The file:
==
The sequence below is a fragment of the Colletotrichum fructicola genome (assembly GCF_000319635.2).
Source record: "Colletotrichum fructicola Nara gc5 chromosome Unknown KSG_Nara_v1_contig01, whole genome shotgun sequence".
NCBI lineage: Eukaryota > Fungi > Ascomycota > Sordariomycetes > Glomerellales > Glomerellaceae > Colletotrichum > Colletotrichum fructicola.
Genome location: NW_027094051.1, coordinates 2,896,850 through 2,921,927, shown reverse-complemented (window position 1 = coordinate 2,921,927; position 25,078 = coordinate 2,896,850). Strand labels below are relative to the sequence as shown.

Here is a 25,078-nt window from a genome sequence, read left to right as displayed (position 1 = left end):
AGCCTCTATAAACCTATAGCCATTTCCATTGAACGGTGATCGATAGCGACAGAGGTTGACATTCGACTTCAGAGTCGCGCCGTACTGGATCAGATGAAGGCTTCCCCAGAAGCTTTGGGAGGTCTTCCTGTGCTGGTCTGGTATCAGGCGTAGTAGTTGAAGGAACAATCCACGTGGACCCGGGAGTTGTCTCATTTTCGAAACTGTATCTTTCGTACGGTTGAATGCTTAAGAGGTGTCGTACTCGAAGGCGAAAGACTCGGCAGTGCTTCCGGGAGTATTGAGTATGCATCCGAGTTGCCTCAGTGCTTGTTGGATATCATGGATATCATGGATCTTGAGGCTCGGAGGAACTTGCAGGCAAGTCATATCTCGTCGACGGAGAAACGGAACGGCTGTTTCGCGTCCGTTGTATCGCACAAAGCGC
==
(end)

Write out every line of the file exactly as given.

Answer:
The sequence below is a fragment of the Colletotrichum fructicola genome (assembly GCF_000319635.2).
Source record: "Colletotrichum fructicola Nara gc5 chromosome Unknown KSG_Nara_v1_contig01, whole genome shotgun sequence".
NCBI lineage: Eukaryota > Fungi > Ascomycota > Sordariomycetes > Glomerellales > Glomerellaceae > Colletotrichum > Colletotrichum fructicola.
Genome location: NW_027094051.1, coordinates 2,896,850 through 2,921,927, shown reverse-complemented (window position 1 = coordinate 2,921,927; position 25,078 = coordinate 2,896,850). Strand labels below are relative to the sequence as shown.

Here is a 25,078-nt window from a genome sequence, read left to right as displayed (position 1 = left end):
AGCCTCTATAAACCTATAGCCATTTCCATTGAACGGTGATCGATAGCGACAGAGGTTGACATTCGACTTCAGAGTCGCGCCGTACTGGATCAGATGAAGGCTTCCCCAGAAGCTTTGGGAGGTCTTCCTGTGCTGGTCTGGTATCAGGCGTAGTAGTTGAAGGAACAATCCACGTGGACCCGGGAGTTGTCTCATTTTCGAAACTGTATCTTTCGTACGGTTGAATGCTTAAGAGGTGTCGTACTCGAAGGCGAAAGACTCGGCAGTGCTTCCGGGAGTATTGAGTATGCATCCGAGTTGCCTCAGTGCTTGTTGGATATCATGGATATCATGGATCTTGAGGCTCGGAGGAACTTGCAGGCAAGTCATATCTCGTCGACGGAGAAACGGAACGGCTGTTTCGCGTCCGTTGTATCGCACAAAGCGC